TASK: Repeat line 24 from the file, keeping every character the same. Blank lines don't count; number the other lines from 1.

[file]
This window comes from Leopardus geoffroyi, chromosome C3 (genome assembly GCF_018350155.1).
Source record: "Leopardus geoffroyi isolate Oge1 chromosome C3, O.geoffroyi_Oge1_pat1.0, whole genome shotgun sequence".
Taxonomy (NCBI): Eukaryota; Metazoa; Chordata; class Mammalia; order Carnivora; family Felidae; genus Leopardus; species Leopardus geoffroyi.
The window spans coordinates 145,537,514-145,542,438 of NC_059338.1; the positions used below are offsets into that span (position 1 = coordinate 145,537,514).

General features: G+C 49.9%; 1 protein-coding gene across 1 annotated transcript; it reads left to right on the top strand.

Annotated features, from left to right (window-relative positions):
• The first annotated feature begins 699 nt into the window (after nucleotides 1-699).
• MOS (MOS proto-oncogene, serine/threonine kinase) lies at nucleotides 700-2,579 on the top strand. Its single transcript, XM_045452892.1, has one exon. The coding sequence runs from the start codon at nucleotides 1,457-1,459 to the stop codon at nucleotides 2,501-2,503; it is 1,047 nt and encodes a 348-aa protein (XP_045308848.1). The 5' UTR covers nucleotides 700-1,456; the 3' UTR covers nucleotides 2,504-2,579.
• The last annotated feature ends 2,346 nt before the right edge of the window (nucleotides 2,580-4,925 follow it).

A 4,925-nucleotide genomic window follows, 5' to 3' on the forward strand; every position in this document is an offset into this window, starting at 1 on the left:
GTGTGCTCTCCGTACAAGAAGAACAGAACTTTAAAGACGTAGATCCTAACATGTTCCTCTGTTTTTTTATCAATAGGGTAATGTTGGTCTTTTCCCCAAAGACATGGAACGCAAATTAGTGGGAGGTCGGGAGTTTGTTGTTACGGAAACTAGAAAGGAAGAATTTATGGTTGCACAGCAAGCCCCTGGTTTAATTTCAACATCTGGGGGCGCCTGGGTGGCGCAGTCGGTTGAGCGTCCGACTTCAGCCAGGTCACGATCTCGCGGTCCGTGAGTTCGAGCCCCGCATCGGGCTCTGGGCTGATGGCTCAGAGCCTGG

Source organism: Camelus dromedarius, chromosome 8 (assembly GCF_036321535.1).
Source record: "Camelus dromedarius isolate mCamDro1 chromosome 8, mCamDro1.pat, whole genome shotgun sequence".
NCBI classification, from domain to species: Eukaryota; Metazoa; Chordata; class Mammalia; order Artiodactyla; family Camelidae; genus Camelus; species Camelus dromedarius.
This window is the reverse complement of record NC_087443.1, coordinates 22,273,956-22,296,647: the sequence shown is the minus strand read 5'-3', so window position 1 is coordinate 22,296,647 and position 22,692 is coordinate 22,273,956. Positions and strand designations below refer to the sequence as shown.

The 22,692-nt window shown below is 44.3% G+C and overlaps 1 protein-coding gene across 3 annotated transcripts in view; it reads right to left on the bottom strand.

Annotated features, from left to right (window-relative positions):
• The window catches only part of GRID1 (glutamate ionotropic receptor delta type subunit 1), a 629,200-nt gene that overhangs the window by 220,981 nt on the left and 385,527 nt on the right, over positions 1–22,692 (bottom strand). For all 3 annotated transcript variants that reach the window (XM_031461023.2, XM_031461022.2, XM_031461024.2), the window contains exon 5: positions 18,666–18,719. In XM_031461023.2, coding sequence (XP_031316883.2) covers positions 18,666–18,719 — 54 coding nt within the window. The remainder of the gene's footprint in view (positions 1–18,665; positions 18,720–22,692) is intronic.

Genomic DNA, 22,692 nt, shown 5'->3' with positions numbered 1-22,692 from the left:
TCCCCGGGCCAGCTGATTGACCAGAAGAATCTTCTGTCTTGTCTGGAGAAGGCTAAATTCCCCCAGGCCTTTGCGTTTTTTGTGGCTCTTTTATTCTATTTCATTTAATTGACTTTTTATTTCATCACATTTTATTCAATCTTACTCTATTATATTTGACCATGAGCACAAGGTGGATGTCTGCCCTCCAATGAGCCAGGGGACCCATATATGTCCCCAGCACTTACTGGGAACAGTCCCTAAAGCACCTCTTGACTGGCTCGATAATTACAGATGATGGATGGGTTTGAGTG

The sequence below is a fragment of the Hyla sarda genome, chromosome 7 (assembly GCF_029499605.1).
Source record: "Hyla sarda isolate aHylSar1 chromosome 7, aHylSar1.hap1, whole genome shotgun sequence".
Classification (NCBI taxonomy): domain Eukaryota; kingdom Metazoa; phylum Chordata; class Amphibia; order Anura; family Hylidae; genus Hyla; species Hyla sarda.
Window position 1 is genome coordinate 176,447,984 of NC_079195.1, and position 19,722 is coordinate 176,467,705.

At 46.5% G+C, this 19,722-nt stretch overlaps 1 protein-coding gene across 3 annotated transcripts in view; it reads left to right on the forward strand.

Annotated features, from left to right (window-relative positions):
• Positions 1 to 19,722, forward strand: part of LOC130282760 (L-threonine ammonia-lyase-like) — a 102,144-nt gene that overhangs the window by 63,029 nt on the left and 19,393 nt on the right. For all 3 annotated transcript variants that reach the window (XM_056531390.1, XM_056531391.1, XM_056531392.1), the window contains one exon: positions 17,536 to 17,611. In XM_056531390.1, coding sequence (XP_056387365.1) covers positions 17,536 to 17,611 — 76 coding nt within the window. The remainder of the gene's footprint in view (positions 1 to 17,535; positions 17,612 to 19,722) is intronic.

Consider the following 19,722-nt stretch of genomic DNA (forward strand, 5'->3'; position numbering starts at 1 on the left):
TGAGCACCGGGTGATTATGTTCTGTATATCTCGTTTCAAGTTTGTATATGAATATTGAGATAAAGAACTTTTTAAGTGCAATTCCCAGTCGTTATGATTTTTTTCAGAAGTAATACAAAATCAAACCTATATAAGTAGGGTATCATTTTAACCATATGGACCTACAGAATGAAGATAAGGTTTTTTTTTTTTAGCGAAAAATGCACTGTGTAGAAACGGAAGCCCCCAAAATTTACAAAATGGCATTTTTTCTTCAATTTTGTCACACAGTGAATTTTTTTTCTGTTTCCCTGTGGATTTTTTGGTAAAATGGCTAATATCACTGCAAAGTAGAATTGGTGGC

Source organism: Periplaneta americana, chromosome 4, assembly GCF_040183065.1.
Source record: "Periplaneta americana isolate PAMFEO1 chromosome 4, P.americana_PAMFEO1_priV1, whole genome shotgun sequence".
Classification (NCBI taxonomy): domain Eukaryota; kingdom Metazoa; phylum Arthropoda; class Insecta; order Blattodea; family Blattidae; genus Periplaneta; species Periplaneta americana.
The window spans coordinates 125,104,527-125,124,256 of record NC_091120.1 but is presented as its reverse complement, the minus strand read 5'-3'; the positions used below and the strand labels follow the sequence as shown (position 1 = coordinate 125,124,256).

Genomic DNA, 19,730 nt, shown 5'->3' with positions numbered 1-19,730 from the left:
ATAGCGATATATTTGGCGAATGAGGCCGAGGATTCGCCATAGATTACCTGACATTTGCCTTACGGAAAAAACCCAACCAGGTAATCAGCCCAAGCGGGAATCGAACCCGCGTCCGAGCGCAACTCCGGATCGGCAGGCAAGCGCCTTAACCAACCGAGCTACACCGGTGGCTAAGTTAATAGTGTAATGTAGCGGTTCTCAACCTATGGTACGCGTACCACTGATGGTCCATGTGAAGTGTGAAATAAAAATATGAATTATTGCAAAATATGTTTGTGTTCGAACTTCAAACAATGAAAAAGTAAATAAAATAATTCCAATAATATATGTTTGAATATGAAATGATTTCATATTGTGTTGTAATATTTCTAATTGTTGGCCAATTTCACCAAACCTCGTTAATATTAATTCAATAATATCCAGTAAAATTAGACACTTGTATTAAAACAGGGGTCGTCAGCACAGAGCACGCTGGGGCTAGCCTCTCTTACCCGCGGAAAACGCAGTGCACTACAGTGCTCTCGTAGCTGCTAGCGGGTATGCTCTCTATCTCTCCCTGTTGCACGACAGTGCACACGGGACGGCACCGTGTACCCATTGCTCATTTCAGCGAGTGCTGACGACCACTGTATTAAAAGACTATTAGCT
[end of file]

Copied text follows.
Window position 1 is genome coordinate 176,447,984 of NC_079195.1, and position 19,722 is coordinate 176,467,705.